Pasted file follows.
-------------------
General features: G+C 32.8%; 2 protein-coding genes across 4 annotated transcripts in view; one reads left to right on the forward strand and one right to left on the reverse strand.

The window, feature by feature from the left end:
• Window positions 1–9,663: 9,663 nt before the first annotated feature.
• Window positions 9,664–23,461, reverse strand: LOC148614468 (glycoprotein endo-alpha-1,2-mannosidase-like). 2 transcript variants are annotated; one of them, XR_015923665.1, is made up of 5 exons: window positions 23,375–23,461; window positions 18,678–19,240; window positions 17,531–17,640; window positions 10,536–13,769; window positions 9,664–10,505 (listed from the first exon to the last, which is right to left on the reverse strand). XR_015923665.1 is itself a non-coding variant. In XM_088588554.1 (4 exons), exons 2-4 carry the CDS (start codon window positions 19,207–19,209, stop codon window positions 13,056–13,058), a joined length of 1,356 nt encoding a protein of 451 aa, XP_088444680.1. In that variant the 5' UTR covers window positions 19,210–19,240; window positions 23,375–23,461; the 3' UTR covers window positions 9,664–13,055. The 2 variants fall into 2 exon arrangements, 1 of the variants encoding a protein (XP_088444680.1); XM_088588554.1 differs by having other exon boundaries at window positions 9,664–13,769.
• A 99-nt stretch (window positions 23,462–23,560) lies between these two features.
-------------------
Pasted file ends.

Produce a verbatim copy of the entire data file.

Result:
General features: G+C 32.8%; 2 protein-coding genes across 4 annotated transcripts in view; one reads left to right on the forward strand and one right to left on the reverse strand.

The window, feature by feature from the left end:
• Window positions 1–9,663: 9,663 nt before the first annotated feature.
• Window positions 9,664–23,461, reverse strand: LOC148614468 (glycoprotein endo-alpha-1,2-mannosidase-like). 2 transcript variants are annotated; one of them, XR_015923665.1, is made up of 5 exons: window positions 23,375–23,461; window positions 18,678–19,240; window positions 17,531–17,640; window positions 10,536–13,769; window positions 9,664–10,505 (listed from the first exon to the last, which is right to left on the reverse strand). XR_015923665.1 is itself a non-coding variant. In XM_088588554.1 (4 exons), exons 2-4 carry the CDS (start codon window positions 19,207–19,209, stop codon window positions 13,056–13,058), a joined length of 1,356 nt encoding a protein of 451 aa, XP_088444680.1. In that variant the 5' UTR covers window positions 19,210–19,240; window positions 23,375–23,461; the 3' UTR covers window positions 9,664–13,055. The 2 variants fall into 2 exon arrangements, 1 of the variants encoding a protein (XP_088444680.1); XM_088588554.1 differs by having other exon boundaries at window positions 9,664–13,769.
• A 99-nt stretch (window positions 23,462–23,560) lies between these two features.